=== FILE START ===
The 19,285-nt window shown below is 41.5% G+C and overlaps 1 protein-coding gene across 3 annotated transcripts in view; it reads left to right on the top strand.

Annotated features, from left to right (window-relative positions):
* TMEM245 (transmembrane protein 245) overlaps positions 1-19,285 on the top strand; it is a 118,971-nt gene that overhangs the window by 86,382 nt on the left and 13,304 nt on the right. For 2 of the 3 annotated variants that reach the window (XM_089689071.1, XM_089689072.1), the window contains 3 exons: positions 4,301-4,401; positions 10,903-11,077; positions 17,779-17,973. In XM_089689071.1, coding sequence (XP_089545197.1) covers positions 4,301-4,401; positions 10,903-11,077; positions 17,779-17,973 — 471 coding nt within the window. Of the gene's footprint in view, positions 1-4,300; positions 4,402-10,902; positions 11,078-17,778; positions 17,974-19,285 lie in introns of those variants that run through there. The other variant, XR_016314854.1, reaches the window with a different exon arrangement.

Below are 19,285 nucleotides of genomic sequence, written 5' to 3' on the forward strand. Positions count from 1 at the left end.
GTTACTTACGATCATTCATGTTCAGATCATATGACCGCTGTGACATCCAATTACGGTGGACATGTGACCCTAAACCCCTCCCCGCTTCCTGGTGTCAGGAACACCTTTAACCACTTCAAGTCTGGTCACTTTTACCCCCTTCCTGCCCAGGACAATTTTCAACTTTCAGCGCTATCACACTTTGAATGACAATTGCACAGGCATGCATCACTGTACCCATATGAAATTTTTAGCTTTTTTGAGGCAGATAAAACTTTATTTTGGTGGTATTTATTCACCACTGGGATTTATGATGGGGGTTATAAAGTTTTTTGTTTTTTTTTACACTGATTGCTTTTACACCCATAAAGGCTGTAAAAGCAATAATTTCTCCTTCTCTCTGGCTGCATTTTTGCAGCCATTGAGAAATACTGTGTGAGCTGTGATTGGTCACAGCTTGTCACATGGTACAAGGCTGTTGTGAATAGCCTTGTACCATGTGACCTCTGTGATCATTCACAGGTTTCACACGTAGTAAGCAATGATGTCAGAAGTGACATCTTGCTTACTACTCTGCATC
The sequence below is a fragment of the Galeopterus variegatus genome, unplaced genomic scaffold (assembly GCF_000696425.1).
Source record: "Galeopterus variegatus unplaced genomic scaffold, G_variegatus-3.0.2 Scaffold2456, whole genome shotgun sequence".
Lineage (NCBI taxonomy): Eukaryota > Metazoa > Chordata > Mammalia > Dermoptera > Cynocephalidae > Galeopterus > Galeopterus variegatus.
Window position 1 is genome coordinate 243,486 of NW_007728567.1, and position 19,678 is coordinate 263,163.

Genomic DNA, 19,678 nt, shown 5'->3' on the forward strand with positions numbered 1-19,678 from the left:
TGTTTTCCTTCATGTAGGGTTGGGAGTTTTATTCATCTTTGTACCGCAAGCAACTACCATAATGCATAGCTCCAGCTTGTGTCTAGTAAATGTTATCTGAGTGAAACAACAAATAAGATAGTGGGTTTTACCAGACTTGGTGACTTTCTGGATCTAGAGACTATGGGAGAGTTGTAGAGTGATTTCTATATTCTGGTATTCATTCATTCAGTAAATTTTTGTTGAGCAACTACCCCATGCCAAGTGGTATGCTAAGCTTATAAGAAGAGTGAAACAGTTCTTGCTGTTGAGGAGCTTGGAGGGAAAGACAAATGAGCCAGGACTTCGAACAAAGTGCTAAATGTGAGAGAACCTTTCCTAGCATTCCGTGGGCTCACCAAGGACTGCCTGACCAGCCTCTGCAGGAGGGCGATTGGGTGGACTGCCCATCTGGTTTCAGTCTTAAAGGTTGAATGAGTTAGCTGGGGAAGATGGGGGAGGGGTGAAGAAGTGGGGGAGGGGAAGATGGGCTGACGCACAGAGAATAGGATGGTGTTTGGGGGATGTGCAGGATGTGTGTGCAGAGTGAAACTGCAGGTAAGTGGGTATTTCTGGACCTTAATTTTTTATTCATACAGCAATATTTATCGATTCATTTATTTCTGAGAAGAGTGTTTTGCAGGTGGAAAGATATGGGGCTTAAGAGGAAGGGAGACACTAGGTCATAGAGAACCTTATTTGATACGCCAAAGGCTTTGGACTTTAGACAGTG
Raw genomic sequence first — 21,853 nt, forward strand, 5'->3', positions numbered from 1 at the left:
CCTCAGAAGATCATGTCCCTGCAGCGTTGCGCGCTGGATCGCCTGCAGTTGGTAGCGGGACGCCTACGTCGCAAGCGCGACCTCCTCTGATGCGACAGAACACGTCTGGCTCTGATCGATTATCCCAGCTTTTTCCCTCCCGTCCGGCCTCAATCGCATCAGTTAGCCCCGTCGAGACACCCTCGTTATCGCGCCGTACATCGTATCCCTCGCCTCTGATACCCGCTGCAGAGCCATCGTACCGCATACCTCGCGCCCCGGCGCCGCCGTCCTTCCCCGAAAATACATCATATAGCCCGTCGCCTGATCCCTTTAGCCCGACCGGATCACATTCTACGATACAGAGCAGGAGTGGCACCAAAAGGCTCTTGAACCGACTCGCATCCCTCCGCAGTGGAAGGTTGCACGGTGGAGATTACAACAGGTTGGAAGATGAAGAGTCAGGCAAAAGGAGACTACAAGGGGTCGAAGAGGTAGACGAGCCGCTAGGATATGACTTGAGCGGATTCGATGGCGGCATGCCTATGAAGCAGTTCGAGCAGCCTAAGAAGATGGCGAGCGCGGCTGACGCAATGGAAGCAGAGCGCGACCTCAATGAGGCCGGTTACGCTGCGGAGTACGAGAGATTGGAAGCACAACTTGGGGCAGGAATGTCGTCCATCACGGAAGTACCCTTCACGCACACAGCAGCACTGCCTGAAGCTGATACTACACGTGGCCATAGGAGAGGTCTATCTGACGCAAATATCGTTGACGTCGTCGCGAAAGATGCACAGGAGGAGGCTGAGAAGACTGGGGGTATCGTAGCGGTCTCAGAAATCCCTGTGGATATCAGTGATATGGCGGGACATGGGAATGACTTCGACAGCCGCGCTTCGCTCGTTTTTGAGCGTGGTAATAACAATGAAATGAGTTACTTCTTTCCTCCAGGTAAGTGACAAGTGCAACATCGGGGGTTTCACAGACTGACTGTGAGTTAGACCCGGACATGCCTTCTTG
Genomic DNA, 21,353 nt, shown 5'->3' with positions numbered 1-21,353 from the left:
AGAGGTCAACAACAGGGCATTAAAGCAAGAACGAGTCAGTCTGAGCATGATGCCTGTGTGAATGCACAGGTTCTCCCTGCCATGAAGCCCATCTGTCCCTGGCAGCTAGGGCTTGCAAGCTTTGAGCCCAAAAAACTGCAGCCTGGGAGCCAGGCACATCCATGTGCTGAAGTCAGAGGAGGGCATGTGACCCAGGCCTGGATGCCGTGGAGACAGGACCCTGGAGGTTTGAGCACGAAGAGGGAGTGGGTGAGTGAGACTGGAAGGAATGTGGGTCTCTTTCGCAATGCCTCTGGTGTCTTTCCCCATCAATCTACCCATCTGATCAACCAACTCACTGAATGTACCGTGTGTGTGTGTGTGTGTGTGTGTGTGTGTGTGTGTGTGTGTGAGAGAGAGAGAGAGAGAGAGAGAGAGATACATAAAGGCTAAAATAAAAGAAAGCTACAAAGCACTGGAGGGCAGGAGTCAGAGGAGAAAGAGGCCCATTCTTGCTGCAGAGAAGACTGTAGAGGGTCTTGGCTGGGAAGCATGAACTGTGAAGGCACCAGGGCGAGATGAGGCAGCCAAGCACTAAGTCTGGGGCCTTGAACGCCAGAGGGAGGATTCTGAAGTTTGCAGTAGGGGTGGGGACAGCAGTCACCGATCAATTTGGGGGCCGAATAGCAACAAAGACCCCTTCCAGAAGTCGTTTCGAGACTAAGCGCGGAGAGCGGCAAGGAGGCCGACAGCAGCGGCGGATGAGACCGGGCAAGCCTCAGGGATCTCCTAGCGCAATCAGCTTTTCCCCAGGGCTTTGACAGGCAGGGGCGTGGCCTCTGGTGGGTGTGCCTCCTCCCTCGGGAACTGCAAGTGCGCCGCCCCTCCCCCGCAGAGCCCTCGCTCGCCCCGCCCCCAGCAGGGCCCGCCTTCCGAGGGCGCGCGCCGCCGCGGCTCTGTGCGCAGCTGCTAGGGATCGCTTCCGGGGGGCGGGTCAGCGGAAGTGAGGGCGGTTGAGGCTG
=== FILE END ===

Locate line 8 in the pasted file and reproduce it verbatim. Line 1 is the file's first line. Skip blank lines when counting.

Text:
Lineage (NCBI taxonomy): Eukaryota > Metazoa > Chordata > Mammalia > Dermoptera > Cynocephalidae > Galeopterus > Galeopterus variegatus.